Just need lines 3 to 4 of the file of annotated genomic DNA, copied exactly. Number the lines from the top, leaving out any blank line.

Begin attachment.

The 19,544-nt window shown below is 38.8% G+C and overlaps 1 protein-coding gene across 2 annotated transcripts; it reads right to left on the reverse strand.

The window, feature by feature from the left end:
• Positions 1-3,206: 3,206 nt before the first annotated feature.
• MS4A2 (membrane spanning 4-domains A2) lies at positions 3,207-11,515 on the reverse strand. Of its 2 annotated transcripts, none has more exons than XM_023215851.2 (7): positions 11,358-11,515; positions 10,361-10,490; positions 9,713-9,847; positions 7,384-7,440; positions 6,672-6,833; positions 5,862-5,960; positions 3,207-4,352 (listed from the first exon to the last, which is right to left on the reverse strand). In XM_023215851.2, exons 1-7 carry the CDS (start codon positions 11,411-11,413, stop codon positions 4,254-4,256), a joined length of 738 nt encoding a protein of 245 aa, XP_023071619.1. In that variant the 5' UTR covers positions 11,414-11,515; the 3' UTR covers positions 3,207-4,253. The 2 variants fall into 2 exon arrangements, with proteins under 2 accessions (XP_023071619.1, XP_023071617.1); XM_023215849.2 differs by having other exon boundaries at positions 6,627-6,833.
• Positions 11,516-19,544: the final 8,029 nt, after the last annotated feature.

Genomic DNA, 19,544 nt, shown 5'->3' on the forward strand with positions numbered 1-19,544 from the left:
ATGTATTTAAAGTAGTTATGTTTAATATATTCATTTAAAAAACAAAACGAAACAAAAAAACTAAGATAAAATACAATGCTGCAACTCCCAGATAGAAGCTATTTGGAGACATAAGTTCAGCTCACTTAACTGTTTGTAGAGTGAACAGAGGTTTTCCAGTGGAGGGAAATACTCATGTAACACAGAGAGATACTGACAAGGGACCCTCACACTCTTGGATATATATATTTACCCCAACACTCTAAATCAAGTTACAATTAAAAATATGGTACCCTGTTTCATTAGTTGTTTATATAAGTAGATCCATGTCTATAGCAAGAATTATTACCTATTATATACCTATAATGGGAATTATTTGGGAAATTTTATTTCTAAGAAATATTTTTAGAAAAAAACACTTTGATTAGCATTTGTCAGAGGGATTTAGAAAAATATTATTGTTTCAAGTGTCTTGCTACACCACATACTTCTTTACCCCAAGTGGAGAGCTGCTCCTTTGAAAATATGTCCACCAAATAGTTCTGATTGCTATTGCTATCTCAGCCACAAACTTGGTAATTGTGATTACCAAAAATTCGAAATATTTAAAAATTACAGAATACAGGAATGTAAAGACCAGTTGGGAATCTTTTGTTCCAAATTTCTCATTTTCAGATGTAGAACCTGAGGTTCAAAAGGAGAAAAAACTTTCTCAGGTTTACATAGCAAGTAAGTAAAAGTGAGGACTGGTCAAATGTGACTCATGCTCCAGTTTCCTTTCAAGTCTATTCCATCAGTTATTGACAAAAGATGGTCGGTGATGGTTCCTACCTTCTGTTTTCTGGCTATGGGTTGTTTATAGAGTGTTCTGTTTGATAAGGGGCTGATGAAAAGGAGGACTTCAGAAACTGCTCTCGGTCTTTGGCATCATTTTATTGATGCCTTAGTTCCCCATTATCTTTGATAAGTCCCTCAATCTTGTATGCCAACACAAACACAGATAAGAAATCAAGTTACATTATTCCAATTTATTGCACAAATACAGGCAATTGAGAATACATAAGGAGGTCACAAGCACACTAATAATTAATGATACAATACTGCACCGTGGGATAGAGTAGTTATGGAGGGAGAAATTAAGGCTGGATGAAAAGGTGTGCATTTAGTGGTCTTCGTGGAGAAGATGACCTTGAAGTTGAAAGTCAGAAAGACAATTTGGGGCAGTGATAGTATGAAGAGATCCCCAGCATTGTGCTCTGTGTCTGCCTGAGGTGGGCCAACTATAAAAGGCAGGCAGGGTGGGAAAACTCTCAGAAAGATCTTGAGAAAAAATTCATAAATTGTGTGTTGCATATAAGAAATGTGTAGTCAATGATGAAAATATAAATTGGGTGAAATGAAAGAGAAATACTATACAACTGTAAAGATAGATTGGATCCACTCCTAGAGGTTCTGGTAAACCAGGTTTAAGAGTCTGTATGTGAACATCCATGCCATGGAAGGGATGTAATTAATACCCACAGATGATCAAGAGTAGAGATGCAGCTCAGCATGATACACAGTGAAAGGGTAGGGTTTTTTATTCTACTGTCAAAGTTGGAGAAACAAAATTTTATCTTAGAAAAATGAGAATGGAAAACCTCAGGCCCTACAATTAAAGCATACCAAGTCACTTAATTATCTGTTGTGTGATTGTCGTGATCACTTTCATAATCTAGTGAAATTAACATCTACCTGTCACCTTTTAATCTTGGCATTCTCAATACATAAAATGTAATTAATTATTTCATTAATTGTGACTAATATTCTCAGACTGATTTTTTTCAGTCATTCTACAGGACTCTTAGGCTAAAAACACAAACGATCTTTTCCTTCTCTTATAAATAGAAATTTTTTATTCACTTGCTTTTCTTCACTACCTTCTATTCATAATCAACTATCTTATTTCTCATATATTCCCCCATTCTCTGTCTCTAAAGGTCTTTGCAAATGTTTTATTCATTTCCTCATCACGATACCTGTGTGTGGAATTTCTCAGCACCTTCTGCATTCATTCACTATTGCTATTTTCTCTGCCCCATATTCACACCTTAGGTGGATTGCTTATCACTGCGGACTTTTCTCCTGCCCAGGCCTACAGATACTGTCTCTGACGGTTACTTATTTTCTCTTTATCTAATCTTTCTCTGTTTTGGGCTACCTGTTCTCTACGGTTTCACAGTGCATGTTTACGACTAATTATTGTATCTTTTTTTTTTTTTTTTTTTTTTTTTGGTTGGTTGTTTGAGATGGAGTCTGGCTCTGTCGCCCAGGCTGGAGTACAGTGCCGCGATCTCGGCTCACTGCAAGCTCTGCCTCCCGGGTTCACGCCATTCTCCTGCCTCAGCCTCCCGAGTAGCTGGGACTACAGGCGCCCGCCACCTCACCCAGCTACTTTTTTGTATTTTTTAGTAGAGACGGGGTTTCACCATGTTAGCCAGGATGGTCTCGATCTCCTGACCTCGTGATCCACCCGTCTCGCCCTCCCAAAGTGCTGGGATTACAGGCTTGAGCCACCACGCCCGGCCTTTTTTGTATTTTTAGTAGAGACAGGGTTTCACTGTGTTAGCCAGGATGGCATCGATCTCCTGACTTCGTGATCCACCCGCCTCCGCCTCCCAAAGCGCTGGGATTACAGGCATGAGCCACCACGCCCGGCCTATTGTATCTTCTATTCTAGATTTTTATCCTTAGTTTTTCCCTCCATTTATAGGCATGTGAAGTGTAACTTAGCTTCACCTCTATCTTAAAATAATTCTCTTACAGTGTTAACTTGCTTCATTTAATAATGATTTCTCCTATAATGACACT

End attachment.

• Positions 1-3,206: 3,206 nt before the first annotated feature.
• MS4A2 (membrane spanning 4-domains A2) lies at positions 3,207-11,515 on the reverse strand. Of its 2 annotated transcripts, none has more exons than XM_023215851.2 (7): positions 11,358-11,515; positions 10,361-10,490; positions 9,713-9,847; positions 7,384-7,440; positions 6,672-6,833; positions 5,862-5,960; positions 3,207-4,352 (listed from the first exon to the last, which is right to left on the reverse strand). In XM_023215851.2, exons 1-7 carry the CDS (start codon positions 11,411-11,413, stop codon positions 4,254-4,256), a joined length of 738 nt encoding a protein of 245 aa, XP_023071619.1. In that variant the 5' UTR covers positions 11,414-11,515; the 3' UTR covers positions 3,207-4,253. The 2 variants fall into 2 exon arrangements, with proteins under 2 accessions (XP_023071619.1, XP_023071617.1); XM_023215849.2 differs by having other exon boundaries at positions 6,627-6,833.